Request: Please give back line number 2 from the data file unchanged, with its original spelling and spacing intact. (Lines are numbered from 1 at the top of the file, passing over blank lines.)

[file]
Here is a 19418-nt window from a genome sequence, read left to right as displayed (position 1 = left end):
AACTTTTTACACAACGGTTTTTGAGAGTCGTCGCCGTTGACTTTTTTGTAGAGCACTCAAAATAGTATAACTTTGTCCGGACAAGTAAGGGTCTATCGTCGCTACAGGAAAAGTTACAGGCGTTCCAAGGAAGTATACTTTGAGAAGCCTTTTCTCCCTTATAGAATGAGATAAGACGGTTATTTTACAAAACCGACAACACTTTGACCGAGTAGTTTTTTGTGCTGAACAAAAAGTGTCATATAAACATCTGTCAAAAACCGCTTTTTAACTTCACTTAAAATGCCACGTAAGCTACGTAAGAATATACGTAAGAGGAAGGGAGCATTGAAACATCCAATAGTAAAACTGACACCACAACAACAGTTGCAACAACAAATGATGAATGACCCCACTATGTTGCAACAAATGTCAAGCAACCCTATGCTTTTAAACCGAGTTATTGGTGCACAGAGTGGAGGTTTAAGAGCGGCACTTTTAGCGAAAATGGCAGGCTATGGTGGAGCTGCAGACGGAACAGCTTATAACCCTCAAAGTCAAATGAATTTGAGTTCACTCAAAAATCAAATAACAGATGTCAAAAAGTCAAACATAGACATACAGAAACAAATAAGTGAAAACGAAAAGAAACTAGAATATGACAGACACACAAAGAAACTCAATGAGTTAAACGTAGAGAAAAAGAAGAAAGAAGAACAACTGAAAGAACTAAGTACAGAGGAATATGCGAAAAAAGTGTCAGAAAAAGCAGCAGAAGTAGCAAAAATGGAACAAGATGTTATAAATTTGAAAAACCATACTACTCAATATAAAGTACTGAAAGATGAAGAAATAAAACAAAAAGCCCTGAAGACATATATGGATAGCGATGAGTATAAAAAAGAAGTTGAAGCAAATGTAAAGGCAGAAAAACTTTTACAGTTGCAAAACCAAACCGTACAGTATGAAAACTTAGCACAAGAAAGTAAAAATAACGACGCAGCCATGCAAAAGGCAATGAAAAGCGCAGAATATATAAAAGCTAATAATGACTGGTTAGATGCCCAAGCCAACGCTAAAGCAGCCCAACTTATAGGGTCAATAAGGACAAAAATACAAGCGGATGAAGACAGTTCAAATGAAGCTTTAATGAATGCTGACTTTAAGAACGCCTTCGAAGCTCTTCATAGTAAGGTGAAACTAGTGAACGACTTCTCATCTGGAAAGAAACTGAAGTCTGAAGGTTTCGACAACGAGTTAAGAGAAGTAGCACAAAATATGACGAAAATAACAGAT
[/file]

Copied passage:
AACTTTTTACACAACGGTTTTTGAGAGTCGTCGCCGTTGACTTTTTTGTAGAGCACTCAAAATAGTATAACTTTGTCCGGACAAGTAAGGGTCTATCGTCGCTACAGGAAAAGTTACAGGCGTTCCAAGGAAGTATACTTTGAGAAGCCTTTTCTCCCTTATAGAATGAGATAAGACGGTTATTTTACAAAACCGACAACACTTTGACCGAGTAGTTTTTTGTGCTGAACAAAAAGTGTCATATAAACATCTGTCAAAAACCGCTTTTTAACTTCACTTAAAATGCCACGTAAGCTACGTAAGAATATACGTAAGAGGAAGGGAGCATTGAAACATCCAATAGTAAAACTGACACCACAACAACAGTTGCAACAACAAATGATGAATGACCCCACTATGTTGCAACAAATGTCAAGCAACCCTATGCTTTTAAACCGAGTTATTGGTGCACAGAGTGGAGGTTTAAGAGCGGCACTTTTAGCGAAAATGGCAGGCTATGGTGGAGCTGCAGACGGAACAGCTTATAACCCTCAAAGTCAAATGAATTTGAGTTCACTCAAAAATCAAATAACAGATGTCAAAAAGTCAAACATAGACATACAGAAACAAATAAGTGAAAACGAAAAGAAACTAGAATATGACAGACACACAAAGAAACTCAATGAGTTAAACGTAGAGAAAAAGAAGAAAGAAGAACAACTGAAAGAACTAAGTACAGAGGAATATGCGAAAAAAGTGTCAGAAAAAGCAGCAGAAGTAGCAAAAATGGAACAAGATGTTATAAATTTGAAAAACCATACTACTCAATATAAAGTACTGAAAGATGAAGAAATAAAACAAAAAGCCCTGAAGACATATATGGATAGCGATGAGTATAAAAAAGAAGTTGAAGCAAATGTAAAGGCAGAAAAACTTTTACAGTTGCAAAACCAAACCGTACAGTATGAAAACTTAGCACAAGAAAGTAAAAATAACGACGCAGCCATGCAAAAGGCAATGAAAAGCGCAGAATATATAAAAGCTAATAATGACTGGTTAGATGCCCAAGCCAACGCTAAAGCAGCCCAACTTATAGGGTCAATAAGGACAAAAATACAAGCGGATGAAGACAGTTCAAATGAAGCTTTAATGAATGCTGACTTTAAGAACGCCTTCGAAGCTCTTCATAGTAAGGTGAAACTAGTGAACGACTTCTCATCTGGAAAGAAACTGAAGTCTGAAGGTTTCGACAACGAGTTAAGAGAAGTAGCACAAAATATGACGAAAATAACAGAT